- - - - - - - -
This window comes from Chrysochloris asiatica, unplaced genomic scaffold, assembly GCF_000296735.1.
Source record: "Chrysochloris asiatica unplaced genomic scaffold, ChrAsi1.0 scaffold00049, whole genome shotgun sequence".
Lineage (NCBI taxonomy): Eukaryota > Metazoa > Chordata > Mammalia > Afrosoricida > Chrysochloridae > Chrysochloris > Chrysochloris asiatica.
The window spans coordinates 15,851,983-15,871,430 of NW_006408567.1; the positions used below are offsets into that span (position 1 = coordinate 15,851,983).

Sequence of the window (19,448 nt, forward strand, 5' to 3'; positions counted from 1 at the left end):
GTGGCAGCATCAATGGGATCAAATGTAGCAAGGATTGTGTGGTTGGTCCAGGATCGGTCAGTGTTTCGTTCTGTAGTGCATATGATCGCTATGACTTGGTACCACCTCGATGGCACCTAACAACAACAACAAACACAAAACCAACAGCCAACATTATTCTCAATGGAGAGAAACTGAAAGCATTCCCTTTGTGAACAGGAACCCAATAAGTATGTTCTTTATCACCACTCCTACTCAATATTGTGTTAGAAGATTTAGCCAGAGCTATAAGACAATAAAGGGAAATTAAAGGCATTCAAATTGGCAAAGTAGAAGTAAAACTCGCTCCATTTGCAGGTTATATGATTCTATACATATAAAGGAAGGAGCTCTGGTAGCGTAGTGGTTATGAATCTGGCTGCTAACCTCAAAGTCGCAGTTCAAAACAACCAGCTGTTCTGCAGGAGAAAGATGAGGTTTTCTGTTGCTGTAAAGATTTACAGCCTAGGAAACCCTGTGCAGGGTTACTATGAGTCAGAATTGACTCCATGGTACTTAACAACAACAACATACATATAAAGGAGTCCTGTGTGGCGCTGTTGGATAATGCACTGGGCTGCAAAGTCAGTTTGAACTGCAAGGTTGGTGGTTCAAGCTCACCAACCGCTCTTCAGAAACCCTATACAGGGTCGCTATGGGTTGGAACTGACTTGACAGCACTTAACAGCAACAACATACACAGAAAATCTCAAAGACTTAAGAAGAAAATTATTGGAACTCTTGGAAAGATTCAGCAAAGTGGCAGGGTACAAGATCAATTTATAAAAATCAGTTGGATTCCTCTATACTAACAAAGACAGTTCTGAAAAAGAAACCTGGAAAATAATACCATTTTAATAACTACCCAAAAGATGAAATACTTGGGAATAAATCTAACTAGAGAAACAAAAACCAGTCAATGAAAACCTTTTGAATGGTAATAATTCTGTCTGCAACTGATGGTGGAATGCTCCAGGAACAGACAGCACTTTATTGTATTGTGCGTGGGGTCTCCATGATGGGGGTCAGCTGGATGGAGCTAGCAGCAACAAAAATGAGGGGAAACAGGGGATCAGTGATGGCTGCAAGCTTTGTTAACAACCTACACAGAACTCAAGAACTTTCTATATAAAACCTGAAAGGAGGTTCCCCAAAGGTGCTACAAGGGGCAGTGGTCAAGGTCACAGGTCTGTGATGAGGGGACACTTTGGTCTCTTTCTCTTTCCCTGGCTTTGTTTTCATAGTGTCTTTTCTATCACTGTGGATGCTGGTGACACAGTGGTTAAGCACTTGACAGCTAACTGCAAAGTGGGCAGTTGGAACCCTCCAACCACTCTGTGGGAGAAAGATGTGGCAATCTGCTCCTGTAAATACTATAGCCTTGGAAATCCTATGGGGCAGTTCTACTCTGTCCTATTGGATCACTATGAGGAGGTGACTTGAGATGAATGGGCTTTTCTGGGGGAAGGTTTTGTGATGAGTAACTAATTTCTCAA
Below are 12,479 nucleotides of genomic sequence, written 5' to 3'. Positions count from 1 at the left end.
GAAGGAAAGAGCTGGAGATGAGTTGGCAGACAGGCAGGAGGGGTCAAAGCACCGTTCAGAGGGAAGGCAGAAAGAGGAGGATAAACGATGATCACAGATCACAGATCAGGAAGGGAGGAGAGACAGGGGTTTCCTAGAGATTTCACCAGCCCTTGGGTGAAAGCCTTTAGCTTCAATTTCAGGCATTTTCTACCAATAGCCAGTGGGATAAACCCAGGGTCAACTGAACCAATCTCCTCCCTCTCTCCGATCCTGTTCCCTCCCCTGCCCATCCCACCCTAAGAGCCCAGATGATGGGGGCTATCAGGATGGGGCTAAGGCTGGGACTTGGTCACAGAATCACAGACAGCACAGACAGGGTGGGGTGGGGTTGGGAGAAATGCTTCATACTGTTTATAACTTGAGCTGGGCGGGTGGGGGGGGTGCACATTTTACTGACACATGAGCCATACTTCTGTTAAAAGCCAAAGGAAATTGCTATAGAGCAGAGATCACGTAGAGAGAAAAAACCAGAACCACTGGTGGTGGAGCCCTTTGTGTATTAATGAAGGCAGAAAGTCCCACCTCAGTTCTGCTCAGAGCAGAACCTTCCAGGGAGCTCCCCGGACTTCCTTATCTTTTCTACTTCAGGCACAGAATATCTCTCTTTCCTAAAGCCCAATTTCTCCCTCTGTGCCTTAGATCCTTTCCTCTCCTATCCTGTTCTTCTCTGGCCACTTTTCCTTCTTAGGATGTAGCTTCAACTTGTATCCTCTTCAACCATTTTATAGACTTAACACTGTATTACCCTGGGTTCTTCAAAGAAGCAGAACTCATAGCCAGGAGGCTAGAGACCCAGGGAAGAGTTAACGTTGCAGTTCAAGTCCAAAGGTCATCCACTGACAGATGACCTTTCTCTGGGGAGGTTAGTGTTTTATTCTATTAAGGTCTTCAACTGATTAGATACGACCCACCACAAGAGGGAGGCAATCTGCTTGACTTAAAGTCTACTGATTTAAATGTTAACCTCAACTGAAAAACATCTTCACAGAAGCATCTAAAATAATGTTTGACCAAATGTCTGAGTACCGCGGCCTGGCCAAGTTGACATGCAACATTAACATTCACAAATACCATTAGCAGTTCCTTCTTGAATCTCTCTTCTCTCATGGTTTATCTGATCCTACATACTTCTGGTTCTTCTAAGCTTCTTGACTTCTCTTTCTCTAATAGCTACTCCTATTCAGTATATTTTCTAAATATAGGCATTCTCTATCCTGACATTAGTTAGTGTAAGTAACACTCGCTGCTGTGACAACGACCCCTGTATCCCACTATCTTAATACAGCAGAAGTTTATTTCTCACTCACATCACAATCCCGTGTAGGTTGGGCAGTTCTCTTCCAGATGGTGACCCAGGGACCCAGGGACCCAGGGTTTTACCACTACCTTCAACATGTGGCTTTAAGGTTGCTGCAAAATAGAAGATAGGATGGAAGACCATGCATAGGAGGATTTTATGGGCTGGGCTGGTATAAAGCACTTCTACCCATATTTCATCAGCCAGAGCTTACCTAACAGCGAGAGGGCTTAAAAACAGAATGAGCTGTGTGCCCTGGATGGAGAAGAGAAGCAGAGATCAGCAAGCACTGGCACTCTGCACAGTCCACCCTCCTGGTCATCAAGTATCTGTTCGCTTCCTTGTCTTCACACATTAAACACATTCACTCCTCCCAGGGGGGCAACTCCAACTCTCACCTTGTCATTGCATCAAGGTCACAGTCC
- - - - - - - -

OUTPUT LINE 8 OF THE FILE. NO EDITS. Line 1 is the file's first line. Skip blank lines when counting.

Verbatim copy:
GAAGGAAAGAGCTGGAGATGAGTTGGCAGACAGGCAGGAGGGGTCAAAGCACCGTTCAGAGGGAAGGCAGAAAGAGGAGGATAAACGATGATCACAGATCACAGATCAGGAAGGGAGGAGAGACAGGGGTTTCCTAGAGATTTCACCAGCCCTTGGGTGAAAGCCTTTAGCTTCAATTTCAGGCATTTTCTACCAATAGCCAGTGGGATAAACCCAGGGTCAACTGAACCAATCTCCTCCCTCTCTCCGATCCTGTTCCCTCCCCTGCCCATCCCACCCTAAGAGCCCAGATGATGGGGGCTATCAGGATGGGGCTAAGGCTGGGACTTGGTCACAGAATCACAGACAGCACAGACAGGGTGGGGTGGGGTTGGGAGAAATGCTTCATACTGTTTATAACTTGAGCTGGGCGGGTGGGGGGGGTGCACATTTTACTGACACATGAGCCATACTTCTGTTAAAAGCCAAAGGAAATTGCTATAGAGCAGAGATCACGTAGAGAGAAAAAACCAGAACCACTGGTGGTGGAGCCCTTTGTGTATTAATGAAGGCAGAAAGTCCCACCTCAGTTCTGCTCAGAGCAGAACCTTCCAGGGAGCTCCCCGGACTTCCTTATCTTTTCTACTTCAGGCACAGAATATCTCTCTTTCCTAAAGCCCAATTTCTCCCTCTGTGCCTTAGATCCTTTCCTCTCCTATCCTGTTCTTCTCTGGCCACTTTTCCTTCTTAGGATGTAGCTTCAACTTGTATCCTCTTCAACCATTTTATAGACTTAACACTGTATTACCCTGGGTTCTTCAAAGAAGCAGAACTCATAGCCAGGAGGCTAGAGACCCAGGGAAGAGTTAACGTTGCAGTTCAAGTCCAAAGGTCATCCACTGACAGATGACCTTTCTCTGGGGAGGTTAGTGTTTTATTCTATTAAGGTCTTCAACTGATTAGATACGACCCACCACAAGAGGGAGGCAATCTGCTTGACTTAAAGTCTACTGATTTAAATGTTAACCTCAACTGAAAAACATCTTCACAGAAGCATCTAAAATAATGTTTGACCAAATGTCTGAGTACCGCGGCCTGGCCAAGTTGACATGCAACATTAACATTCACAAATACCATTAGCAGTTCCTTCTTGAATCTCTCTTCTCTCATGGTTTATCTGATCCTACATACTTCTGGTTCTTCTAAGCTTCTTGACTTCTCTTTCTCTAATAGCTACTCCTATTCAGTATATTTTCTAAATATAGGCATTCTCTATCCTGACATTAGTTAGTGTAAGTAACACTCGCTGCTGTGACAACGACCCCTGTATCCCACTATCTTAATACAGCAGAAGTTTATTTCTCACTCACATCACAATCCCGTGTAGGTTGGGCAGTTCTCTTCCAGATGGTGACCCAGGGACCCAGGGACCCAGGGTTTTACCACTACCTTCAACATGTGGCTTTAAGGTTGCTGCAAAATAGAAGATAGGATGGAAGACCATGCATAGGAGGATTTTATGGGCTGGGCTGGTATAAAGCACTTCTACCCATATTTCATCAGCCAGAGCTTACCTAACAGCGAGAGGGCTTAAAAACAGAATGAGCTGTGTGCCCTGGATGGAGAAGAGAAGCAGAGATCAGCAAGCACTGGCACTCTGCACAGTCCACCCTCCTGGTCATCAAGTATCTGTTCGCTTCCTTGTCTTCACACATTAAACACATTCACTCCTCCCAGGGGGGCAACTCCAACTCTCACCTTGTCATTGCATCAAGGTCACAGTCC